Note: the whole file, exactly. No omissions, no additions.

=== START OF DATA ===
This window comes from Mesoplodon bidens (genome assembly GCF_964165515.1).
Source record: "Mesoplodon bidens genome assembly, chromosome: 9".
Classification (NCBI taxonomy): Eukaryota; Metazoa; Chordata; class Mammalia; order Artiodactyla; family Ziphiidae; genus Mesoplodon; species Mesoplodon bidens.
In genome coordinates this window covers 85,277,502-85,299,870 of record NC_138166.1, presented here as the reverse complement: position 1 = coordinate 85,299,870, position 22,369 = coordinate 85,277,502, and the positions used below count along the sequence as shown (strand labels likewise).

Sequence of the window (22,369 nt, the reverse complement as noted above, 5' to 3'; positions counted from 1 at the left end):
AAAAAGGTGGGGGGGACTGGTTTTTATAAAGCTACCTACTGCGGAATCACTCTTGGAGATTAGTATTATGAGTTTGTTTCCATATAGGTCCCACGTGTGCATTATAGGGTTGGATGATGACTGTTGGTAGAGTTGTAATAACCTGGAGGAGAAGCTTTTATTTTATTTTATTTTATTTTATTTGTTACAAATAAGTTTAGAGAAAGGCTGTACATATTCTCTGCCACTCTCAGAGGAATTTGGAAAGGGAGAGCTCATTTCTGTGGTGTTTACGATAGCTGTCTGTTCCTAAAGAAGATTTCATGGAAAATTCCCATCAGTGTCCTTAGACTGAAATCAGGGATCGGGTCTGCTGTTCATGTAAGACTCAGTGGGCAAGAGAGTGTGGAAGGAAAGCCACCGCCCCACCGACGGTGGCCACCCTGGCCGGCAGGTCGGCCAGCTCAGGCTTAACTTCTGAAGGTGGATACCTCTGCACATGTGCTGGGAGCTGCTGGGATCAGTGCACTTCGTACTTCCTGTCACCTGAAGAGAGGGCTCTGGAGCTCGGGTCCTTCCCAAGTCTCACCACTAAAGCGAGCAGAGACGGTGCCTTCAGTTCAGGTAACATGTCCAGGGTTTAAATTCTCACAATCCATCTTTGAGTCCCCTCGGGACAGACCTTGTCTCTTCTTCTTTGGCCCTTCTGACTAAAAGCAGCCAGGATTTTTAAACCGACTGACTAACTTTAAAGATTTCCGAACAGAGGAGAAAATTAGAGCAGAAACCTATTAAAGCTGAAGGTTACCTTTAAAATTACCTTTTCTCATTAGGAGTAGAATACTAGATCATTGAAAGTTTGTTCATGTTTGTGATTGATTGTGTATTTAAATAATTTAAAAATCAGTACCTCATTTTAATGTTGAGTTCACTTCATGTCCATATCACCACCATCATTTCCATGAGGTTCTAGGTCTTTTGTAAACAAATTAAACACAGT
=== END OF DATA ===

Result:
This window comes from Mesoplodon bidens (genome assembly GCF_964165515.1).
Source record: "Mesoplodon bidens genome assembly, chromosome: 9".
Classification (NCBI taxonomy): Eukaryota; Metazoa; Chordata; class Mammalia; order Artiodactyla; family Ziphiidae; genus Mesoplodon; species Mesoplodon bidens.
In genome coordinates this window covers 85,277,502-85,299,870 of record NC_138166.1, presented here as the reverse complement: position 1 = coordinate 85,299,870, position 22,369 = coordinate 85,277,502, and the positions used below count along the sequence as shown (strand labels likewise).

Sequence of the window (22,369 nt, the reverse complement as noted above, 5' to 3'; positions counted from 1 at the left end):
AAAAAGGTGGGGGGGACTGGTTTTTATAAAGCTACCTACTGCGGAATCACTCTTGGAGATTAGTATTATGAGTTTGTTTCCATATAGGTCCCACGTGTGCATTATAGGGTTGGATGATGACTGTTGGTAGAGTTGTAATAACCTGGAGGAGAAGCTTTTATTTTATTTTATTTTATTTTATTTGTTACAAATAAGTTTAGAGAAAGGCTGTACATATTCTCTGCCACTCTCAGAGGAATTTGGAAAGGGAGAGCTCATTTCTGTGGTGTTTACGATAGCTGTCTGTTCCTAAAGAAGATTTCATGGAAAATTCCCATCAGTGTCCTTAGACTGAAATCAGGGATCGGGTCTGCTGTTCATGTAAGACTCAGTGGGCAAGAGAGTGTGGAAGGAAAGCCACCGCCCCACCGACGGTGGCCACCCTGGCCGGCAGGTCGGCCAGCTCAGGCTTAACTTCTGAAGGTGGATACCTCTGCACATGTGCTGGGAGCTGCTGGGATCAGTGCACTTCGTACTTCCTGTCACCTGAAGAGAGGGCTCTGGAGCTCGGGTCCTTCCCAAGTCTCACCACTAAAGCGAGCAGAGACGGTGCCTTCAGTTCAGGTAACATGTCCAGGGTTTAAATTCTCACAATCCATCTTTGAGTCCCCTCGGGACAGACCTTGTCTCTTCTTCTTTGGCCCTTCTGACTAAAAGCAGCCAGGATTTTTAAACCGACTGACTAACTTTAAAGATTTCCGAACAGAGGAGAAAATTAGAGCAGAAACCTATTAAAGCTGAAGGTTACCTTTAAAATTACCTTTTCTCATTAGGAGTAGAATACTAGATCATTGAAAGTTTGTTCATGTTTGTGATTGATTGTGTATTTAAATAATTTAAAAATCAGTACCTCATTTTAATGTTGAGTTCACTTCATGTCCATATCACCACCATCATTTCCATGAGGTTCTAGGTCTTTTGTAAACAAATTAAACACAGT